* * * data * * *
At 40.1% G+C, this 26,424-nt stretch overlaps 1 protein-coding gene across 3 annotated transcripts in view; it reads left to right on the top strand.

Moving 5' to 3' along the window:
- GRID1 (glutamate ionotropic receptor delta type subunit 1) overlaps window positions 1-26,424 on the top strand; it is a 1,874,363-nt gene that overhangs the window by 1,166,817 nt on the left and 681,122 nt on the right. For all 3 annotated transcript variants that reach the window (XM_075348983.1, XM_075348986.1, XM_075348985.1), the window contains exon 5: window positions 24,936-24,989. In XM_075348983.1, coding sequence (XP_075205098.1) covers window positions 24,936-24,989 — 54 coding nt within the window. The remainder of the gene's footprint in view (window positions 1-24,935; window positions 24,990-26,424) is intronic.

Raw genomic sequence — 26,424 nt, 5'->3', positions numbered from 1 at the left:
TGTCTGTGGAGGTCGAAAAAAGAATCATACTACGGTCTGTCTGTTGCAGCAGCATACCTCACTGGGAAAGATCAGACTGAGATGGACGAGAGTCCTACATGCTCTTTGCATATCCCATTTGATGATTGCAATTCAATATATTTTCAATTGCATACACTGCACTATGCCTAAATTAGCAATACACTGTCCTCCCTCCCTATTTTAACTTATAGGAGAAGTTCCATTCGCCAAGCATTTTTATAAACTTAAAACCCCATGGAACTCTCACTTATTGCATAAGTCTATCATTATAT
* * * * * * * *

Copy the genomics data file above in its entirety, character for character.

At 40.1% G+C, this 26,424-nt stretch overlaps 1 protein-coding gene across 3 annotated transcripts in view; it reads left to right on the top strand.

Moving 5' to 3' along the window:
- GRID1 (glutamate ionotropic receptor delta type subunit 1) overlaps window positions 1-26,424 on the top strand; it is a 1,874,363-nt gene that overhangs the window by 1,166,817 nt on the left and 681,122 nt on the right. For all 3 annotated transcript variants that reach the window (XM_075348983.1, XM_075348986.1, XM_075348985.1), the window contains exon 5: window positions 24,936-24,989. In XM_075348983.1, coding sequence (XP_075205098.1) covers window positions 24,936-24,989 — 54 coding nt within the window. The remainder of the gene's footprint in view (window positions 1-24,935; window positions 24,990-26,424) is intronic.

Raw genomic sequence — 26,424 nt, 5'->3', positions numbered from 1 at the left:
TGTCTGTGGAGGTCGAAAAAAGAATCATACTACGGTCTGTCTGTTGCAGCAGCATACCTCACTGGGAAAGATCAGACTGAGATGGACGAGAGTCCTACATGCTCTTTGCATATCCCATTTGATGATTGCAATTCAATATATTTTCAATTGCATACACTGCACTATGCCTAAATTAGCAATACACTGTCCTCCCTCCCTATTTTAACTTATAGGAGAAGTTCCATTCGCCAAGCATTTTTATAAACTTAAAACCCCATGGAACTCTCACTTATTGCATAAGTCTATCATTATAT